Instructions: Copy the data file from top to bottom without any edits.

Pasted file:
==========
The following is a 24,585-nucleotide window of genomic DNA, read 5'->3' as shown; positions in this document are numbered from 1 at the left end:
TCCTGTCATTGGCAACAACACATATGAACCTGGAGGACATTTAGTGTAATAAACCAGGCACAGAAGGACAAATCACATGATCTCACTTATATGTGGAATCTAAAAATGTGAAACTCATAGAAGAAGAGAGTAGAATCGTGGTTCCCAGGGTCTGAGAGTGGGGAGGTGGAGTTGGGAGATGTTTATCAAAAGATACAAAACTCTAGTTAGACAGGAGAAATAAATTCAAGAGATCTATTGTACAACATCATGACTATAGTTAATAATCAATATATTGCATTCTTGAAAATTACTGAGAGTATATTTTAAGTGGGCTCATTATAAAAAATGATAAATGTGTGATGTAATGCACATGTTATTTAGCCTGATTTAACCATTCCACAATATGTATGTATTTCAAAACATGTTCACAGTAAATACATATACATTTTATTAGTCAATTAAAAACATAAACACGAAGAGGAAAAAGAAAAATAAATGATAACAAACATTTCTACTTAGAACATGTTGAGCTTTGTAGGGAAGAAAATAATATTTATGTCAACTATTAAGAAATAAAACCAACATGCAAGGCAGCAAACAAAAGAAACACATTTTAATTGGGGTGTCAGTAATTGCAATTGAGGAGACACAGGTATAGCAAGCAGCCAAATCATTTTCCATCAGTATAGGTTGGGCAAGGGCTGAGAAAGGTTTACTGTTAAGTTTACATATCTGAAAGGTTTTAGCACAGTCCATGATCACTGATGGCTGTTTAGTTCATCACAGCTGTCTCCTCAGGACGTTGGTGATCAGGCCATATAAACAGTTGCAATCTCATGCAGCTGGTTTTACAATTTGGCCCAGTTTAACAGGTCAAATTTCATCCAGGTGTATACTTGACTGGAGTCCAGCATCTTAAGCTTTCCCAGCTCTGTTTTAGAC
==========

The following is a 24,585-nucleotide window of genomic DNA, read 5'->3' as shown; positions in this document are numbered from 1 at the left end:
TCCTGTCATTGGCAACAACACATATGAACCTGGAGGACATTTAGTGTAATAAACCAGGCACAGAAGGACAAATCACATGATCTCACTTATATGTGGAATCTAAAAATGTGAAACTCATAGAAGAAGAGAGTAGAATCGTGGTTCCCAGGGTCTGAGAGTGGGGAGGTGGAGTTGGGAGATGTTTATCAAAAGATACAAAACTCTAGTTAGACAGGAGAAATAAATTCAAGAGATCTATTGTACAACATCATGACTATAGTTAATAATCAATATATTGCATTCTTGAAAATTACTGAGAGTATATTTTAAGTGGGCTCATTATAAAAAATGATAAATGTGTGATGTAATGCACATGTTATTTAGCCTGATTTAACCATTCCACAATATGTATGTATTTCAAAACATGTTCACAGTAAATACATATACATTTTATTAGTCAATTAAAAACATAAACACGAAGAGGAAAAAGAAAAATAAATGATAACAAACATTTCTACTTAGAACATGTTGAGCTTTGTAGGGAAGAAAATAATATTTATGTCAACTATTAAGAAATAAAACCAACATGCAAGGCAGCAAACAAAAGAAACACATTTTAATTGGGGTGTCAGTAATTGCAATTGAGGAGACACAGGTATAGCAAGCAGCCAAATCATTTTCCATCAGTATAGGTTGGGCAAGGGCTGAGAAAGGTTTACTGTTAAGTTTACATATCTGAAAGGTTTTAGCACAGTCCATGATCACTGATGGCTGTTTAGTTCATCACAGCTGTCTCCTCAGGACGTTGGTGATCAGGCCATATAAACAGTTGCAATCTCATGCAGCTGGTTTTACAATTTGGCCCAGTTTAACAGGTCAAATTTCATCCAGGTGTATACTTGACTGGAGTCCAGCATCTTAAGCTTTCCCAGCTCTGTTTTAGAC